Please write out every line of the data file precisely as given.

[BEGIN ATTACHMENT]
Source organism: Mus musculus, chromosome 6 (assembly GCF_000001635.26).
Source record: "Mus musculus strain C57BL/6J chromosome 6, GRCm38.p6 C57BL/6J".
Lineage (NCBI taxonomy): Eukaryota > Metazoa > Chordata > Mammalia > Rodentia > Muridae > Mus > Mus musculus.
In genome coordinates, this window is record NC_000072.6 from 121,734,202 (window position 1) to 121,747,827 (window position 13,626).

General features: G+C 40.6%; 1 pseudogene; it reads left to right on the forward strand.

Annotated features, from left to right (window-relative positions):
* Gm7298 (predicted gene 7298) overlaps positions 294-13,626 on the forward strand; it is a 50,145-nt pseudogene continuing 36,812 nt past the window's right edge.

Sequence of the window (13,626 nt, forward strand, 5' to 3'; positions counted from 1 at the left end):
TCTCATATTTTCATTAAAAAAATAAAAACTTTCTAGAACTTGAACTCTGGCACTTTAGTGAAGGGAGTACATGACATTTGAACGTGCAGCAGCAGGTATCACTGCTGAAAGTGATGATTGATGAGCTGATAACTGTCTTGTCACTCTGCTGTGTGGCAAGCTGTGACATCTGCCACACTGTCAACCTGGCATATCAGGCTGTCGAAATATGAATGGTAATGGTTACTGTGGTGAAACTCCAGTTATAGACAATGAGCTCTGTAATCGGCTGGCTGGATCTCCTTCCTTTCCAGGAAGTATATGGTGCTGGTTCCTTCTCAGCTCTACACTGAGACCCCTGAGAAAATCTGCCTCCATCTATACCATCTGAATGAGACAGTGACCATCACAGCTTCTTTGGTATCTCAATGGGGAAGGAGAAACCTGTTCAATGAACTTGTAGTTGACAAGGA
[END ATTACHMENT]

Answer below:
Source organism: Mus musculus, chromosome 6 (assembly GCF_000001635.26).
Source record: "Mus musculus strain C57BL/6J chromosome 6, GRCm38.p6 C57BL/6J".
Lineage (NCBI taxonomy): Eukaryota > Metazoa > Chordata > Mammalia > Rodentia > Muridae > Mus > Mus musculus.
In genome coordinates, this window is record NC_000072.6 from 121,734,202 (window position 1) to 121,747,827 (window position 13,626).

General features: G+C 40.6%; 1 pseudogene; it reads left to right on the forward strand.

Annotated features, from left to right (window-relative positions):
* Gm7298 (predicted gene 7298) overlaps positions 294-13,626 on the forward strand; it is a 50,145-nt pseudogene continuing 36,812 nt past the window's right edge.

Sequence of the window (13,626 nt, forward strand, 5' to 3'; positions counted from 1 at the left end):
TCTCATATTTTCATTAAAAAAATAAAAACTTTCTAGAACTTGAACTCTGGCACTTTAGTGAAGGGAGTACATGACATTTGAACGTGCAGCAGCAGGTATCACTGCTGAAAGTGATGATTGATGAGCTGATAACTGTCTTGTCACTCTGCTGTGTGGCAAGCTGTGACATCTGCCACACTGTCAACCTGGCATATCAGGCTGTCGAAATATGAATGGTAATGGTTACTGTGGTGAAACTCCAGTTATAGACAATGAGCTCTGTAATCGGCTGGCTGGATCTCCTTCCTTTCCAGGAAGTATATGGTGCTGGTTCCTTCTCAGCTCTACACTGAGACCCCTGAGAAAATCTGCCTCCATCTATACCATCTGAATGAGACAGTGACCATCACAGCTTCTTTGGTATCTCAATGGGGAAGGAGAAACCTGTTCAATGAACTTGTAGTTGACAAGGA